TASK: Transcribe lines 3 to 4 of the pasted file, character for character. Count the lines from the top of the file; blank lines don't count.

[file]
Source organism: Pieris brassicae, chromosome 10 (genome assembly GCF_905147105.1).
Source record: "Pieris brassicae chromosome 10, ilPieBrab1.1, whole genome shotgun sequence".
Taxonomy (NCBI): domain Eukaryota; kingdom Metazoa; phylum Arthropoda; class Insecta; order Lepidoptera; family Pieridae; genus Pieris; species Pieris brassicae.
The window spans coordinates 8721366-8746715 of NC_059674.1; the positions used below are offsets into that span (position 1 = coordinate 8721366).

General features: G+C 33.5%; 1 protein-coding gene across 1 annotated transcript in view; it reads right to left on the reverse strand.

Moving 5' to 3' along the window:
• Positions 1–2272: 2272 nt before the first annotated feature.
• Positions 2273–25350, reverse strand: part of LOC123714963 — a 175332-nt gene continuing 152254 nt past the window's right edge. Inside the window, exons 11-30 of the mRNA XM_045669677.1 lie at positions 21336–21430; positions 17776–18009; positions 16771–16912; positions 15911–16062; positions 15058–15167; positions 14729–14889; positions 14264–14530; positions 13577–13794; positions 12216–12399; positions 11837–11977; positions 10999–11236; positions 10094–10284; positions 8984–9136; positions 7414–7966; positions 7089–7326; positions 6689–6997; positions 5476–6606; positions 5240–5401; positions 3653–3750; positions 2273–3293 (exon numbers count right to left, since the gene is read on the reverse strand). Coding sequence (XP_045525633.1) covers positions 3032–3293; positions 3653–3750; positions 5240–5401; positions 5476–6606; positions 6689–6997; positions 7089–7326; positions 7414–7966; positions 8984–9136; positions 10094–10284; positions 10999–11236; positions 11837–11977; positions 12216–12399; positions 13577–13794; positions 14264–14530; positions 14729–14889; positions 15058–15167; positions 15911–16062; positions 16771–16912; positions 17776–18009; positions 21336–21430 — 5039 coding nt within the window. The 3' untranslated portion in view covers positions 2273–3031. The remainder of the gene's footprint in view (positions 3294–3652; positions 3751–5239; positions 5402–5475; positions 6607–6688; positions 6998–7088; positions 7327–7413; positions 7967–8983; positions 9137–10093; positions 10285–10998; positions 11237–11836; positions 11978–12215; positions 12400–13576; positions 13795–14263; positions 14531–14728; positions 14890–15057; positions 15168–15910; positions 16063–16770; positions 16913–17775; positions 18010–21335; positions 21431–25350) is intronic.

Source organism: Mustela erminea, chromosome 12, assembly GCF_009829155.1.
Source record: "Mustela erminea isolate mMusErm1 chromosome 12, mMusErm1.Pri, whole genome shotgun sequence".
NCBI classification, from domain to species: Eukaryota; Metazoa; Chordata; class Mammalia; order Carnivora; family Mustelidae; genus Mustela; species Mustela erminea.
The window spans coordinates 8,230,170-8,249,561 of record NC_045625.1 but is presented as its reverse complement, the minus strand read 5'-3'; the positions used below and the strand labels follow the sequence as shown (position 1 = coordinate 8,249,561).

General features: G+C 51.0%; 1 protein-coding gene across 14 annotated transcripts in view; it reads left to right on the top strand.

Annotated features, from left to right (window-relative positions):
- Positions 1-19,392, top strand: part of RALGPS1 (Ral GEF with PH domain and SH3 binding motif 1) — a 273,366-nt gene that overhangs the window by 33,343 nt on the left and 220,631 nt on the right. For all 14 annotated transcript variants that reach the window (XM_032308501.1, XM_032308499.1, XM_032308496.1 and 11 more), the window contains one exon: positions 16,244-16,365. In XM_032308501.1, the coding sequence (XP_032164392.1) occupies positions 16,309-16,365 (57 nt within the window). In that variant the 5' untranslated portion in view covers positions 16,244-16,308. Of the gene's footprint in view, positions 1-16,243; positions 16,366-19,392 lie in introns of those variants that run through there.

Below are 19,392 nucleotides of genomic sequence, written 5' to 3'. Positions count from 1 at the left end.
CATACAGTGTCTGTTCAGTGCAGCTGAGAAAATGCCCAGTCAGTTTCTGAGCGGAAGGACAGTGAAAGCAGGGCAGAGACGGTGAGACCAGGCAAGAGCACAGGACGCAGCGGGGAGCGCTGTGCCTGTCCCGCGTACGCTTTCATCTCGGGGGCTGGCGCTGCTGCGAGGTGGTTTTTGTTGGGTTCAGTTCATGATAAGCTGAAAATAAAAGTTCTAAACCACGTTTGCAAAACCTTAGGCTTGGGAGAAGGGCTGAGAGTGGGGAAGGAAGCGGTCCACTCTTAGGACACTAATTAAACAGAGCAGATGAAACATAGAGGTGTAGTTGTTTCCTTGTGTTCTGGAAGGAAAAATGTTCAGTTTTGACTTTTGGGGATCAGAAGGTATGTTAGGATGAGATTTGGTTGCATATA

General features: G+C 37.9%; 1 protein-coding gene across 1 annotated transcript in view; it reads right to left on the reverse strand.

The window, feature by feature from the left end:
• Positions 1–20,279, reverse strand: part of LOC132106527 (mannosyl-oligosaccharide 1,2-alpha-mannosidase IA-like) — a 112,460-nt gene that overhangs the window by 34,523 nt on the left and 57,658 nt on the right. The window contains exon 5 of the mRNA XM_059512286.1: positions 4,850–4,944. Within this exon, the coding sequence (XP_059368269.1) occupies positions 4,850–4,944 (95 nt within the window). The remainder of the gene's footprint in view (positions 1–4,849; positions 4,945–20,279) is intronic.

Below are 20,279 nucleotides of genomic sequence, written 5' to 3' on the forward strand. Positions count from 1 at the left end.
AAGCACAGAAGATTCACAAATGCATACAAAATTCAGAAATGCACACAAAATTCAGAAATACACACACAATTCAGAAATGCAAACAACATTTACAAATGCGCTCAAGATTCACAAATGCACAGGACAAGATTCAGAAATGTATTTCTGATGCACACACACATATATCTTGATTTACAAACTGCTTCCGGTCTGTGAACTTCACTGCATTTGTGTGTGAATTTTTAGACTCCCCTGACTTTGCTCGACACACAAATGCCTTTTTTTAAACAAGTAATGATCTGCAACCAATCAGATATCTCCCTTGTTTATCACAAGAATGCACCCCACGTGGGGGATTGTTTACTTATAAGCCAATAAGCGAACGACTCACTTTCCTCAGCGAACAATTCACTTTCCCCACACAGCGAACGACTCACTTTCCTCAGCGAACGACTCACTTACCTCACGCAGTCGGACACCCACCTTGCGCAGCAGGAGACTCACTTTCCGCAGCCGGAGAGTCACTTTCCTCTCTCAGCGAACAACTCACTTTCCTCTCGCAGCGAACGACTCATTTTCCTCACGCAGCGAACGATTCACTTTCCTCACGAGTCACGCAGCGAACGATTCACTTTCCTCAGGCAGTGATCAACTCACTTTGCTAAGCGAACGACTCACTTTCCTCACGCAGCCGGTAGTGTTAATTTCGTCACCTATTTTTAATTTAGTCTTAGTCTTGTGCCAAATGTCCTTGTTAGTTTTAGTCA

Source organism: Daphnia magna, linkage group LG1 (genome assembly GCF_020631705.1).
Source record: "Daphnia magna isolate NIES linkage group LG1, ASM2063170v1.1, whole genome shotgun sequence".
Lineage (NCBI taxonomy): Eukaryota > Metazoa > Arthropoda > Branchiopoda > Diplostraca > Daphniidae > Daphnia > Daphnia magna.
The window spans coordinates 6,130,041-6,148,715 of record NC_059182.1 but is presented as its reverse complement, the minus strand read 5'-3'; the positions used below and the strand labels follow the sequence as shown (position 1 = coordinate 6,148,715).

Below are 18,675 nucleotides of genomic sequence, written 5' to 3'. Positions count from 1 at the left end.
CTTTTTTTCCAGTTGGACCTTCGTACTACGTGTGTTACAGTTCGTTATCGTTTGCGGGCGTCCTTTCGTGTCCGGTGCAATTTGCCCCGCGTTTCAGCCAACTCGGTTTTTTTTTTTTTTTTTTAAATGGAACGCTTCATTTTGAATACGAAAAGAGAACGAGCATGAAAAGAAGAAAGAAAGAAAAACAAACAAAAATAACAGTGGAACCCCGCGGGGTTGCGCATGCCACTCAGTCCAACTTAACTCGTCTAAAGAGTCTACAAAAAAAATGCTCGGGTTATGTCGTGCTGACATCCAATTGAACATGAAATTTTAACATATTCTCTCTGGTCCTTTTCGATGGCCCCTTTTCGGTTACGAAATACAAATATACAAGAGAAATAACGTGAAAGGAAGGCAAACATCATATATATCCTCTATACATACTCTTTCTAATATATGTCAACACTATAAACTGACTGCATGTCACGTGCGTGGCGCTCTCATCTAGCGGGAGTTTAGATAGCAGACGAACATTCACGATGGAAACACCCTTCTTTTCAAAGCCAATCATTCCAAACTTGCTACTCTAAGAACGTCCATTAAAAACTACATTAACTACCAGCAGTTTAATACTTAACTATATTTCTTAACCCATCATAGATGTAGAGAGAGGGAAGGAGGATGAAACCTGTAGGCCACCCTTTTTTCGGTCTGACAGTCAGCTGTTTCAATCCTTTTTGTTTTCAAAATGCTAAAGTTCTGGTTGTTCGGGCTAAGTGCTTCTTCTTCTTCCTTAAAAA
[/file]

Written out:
Taxonomy (NCBI): domain Eukaryota; kingdom Metazoa; phylum Arthropoda; class Insecta; order Lepidoptera; family Pieridae; genus Pieris; species Pieris brassicae.
The window spans coordinates 8721366-8746715 of NC_059674.1; the positions used below are offsets into that span (position 1 = coordinate 8721366).